Compare and Contrast

Sam the Anti-Preemie
Disclaimer: Since I am sure this might worry one particular friend – let me go on record… I LOVE your son. I celebrate his amazing progress. I love seeing him every week. I want nothing but for him to continue to be a presence in my home and my life. Please, do not be disheartened by what I am about to write. I know you are keenly aware that I might be having a hard time with the different paths our boys are on.

Ok – with the disclaimer out of the way, it’s confession time. The past few weeks, I have been blown away with Sam’s progress. Each day, I see him improve. I see his eye contact with people he knows and even with strangers grow. His communication skills are expanding by the minute. At Occupational Therapy this week, his therapist teared up a little because she felt like Sam had turned a huge corner. To quote her, she told me that “I have my boy – personality and all”.

Then, Wednesday rolled around, and Sam’s nanny share, B (another miracle preemie), came over. As I said in the disclaimer, I am totally enamored with this little man. I have been with him from the beginning – through some of his worst and scariest times. Each week when B arrives, I marvel at his progress. This child has a lower survival chance than Sam, and he has done so much more than survive. Not only is he thriving… he is ahead of the curve in most things.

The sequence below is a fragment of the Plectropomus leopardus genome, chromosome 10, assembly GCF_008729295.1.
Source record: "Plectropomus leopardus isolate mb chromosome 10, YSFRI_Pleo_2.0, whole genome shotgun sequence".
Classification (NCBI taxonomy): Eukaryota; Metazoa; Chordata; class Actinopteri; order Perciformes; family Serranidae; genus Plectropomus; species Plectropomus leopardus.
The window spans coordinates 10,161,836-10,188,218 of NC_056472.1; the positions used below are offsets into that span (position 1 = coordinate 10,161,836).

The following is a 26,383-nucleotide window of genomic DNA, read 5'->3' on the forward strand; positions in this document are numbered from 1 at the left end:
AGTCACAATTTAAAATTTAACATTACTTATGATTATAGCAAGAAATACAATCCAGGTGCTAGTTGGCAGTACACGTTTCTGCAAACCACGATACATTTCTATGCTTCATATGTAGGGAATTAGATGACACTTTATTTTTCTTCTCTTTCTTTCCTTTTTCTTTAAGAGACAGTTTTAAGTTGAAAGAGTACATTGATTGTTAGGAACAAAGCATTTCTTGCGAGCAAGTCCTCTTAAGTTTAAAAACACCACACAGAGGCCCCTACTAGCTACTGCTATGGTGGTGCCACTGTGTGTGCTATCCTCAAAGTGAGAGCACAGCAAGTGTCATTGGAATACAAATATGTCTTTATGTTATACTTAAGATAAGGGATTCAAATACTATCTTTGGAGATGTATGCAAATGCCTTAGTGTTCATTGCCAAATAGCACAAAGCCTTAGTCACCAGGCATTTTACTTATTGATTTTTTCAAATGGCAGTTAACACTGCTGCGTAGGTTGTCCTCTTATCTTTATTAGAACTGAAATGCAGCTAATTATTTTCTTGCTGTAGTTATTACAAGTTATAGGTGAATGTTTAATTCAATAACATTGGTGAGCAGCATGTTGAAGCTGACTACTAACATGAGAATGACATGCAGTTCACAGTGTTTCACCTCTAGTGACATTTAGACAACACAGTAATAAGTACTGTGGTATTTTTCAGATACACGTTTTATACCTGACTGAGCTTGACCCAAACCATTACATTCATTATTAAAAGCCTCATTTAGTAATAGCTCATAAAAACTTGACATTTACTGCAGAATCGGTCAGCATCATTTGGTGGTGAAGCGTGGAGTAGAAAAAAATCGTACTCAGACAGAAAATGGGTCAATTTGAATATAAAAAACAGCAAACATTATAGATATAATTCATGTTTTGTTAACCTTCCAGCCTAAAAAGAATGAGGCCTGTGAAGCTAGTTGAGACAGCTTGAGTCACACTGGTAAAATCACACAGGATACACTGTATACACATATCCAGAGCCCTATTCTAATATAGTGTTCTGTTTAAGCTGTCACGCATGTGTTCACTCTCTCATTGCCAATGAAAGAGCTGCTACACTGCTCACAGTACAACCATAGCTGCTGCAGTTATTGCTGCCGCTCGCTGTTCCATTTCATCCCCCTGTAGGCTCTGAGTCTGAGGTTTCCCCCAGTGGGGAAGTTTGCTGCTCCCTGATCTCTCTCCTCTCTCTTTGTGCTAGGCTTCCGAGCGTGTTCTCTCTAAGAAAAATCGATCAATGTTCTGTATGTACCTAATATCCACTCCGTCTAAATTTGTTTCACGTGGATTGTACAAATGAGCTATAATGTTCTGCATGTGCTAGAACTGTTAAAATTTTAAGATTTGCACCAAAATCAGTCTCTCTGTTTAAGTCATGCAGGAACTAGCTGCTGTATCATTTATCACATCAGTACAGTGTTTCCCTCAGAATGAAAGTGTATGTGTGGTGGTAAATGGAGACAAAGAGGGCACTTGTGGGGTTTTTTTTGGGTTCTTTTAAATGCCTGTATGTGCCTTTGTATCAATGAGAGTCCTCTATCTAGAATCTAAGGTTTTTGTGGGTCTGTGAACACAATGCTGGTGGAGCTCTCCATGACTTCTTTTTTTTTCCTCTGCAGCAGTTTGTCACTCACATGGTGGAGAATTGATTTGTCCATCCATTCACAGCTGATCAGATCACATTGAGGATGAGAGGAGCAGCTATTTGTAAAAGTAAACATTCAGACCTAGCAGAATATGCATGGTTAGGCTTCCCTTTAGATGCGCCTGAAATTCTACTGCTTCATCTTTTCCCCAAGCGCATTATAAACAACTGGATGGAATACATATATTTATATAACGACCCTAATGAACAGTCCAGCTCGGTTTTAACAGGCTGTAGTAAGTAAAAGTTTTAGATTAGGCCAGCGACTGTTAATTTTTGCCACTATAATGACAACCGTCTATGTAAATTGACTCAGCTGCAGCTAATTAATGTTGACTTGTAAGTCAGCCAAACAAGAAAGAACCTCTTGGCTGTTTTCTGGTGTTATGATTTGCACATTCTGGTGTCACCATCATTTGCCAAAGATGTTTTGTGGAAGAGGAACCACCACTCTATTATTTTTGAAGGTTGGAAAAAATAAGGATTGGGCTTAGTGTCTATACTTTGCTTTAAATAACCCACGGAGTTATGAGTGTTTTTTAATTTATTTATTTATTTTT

Watching B talk and interact with myself, the nanny, Sam’s therapist really threw me. Don’t get me wrong, I am so thrilled that B is where he is developmentally… but I couldn’t help but compare Sam to B.

I know. You are never supposed to compare children.

I know. Everyone develops on their own timeline.

I know. Just because one child can do something at a certain age, doesn’t mean all children can.

I know. Don’t compare the children.

I know.

Still, I can’t help myself.

I want my child to initiate a conversation with me.

I want Sam to bring me a toy and tell me how much he likes it and wants to play with it.

I want Sam to walk into a room, run over to me, hug me and say “Hi Mama”… unprompted.

I want to hear Sam say things that are not memorized phrases or random babbling.

I want Sam to tell me not to laugh at him when he says something that I find funny but he said in all seriousness.

What can I say, I want this progress to be faster.

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Comments

  1. Not disheartened at all, dear mama. All I feel is compassion for you and a gut-level familiarity with what you’re feeling. How could you not feel this way? Last time I checked, you were human. And as I think you well know, during 2011 … this post could have been written by me, referencing Sammy as “the other child” as B went in and out of multiple emergency hospitalizations/surgeries/therapies … and there was Sam … thriving …. HUGE. Which is all my way of saying “I know that you know that I know.”